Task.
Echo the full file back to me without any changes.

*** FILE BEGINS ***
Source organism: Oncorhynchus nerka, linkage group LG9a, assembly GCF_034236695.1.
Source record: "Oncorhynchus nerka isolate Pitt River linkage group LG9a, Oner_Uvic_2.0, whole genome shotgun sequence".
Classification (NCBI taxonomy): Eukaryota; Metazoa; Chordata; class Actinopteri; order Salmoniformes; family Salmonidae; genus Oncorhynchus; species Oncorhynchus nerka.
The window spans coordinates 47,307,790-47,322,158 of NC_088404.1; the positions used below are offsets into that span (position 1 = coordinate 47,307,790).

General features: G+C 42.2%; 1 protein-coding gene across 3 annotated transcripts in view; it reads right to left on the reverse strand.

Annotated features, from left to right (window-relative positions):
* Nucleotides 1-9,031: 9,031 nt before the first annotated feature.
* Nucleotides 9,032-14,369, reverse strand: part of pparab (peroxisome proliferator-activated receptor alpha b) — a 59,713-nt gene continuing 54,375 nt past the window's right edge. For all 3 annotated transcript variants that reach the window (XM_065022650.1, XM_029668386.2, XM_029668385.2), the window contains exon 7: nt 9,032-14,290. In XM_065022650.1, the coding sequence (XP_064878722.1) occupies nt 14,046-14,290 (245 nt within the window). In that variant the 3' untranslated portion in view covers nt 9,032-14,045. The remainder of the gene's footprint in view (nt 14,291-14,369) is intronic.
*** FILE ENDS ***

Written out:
Source organism: Oncorhynchus nerka, linkage group LG9a, assembly GCF_034236695.1.
Source record: "Oncorhynchus nerka isolate Pitt River linkage group LG9a, Oner_Uvic_2.0, whole genome shotgun sequence".
Classification (NCBI taxonomy): Eukaryota; Metazoa; Chordata; class Actinopteri; order Salmoniformes; family Salmonidae; genus Oncorhynchus; species Oncorhynchus nerka.
The window spans coordinates 47,307,790-47,322,158 of NC_088404.1; the positions used below are offsets into that span (position 1 = coordinate 47,307,790).

General features: G+C 42.2%; 1 protein-coding gene across 3 annotated transcripts in view; it reads right to left on the reverse strand.

Annotated features, from left to right (window-relative positions):
* Nucleotides 1-9,031: 9,031 nt before the first annotated feature.
* Nucleotides 9,032-14,369, reverse strand: part of pparab (peroxisome proliferator-activated receptor alpha b) — a 59,713-nt gene continuing 54,375 nt past the window's right edge. For all 3 annotated transcript variants that reach the window (XM_065022650.1, XM_029668386.2, XM_029668385.2), the window contains exon 7: nt 9,032-14,290. In XM_065022650.1, the coding sequence (XP_064878722.1) occupies nt 14,046-14,290 (245 nt within the window). In that variant the 3' untranslated portion in view covers nt 9,032-14,045. The remainder of the gene's footprint in view (nt 14,291-14,369) is intronic.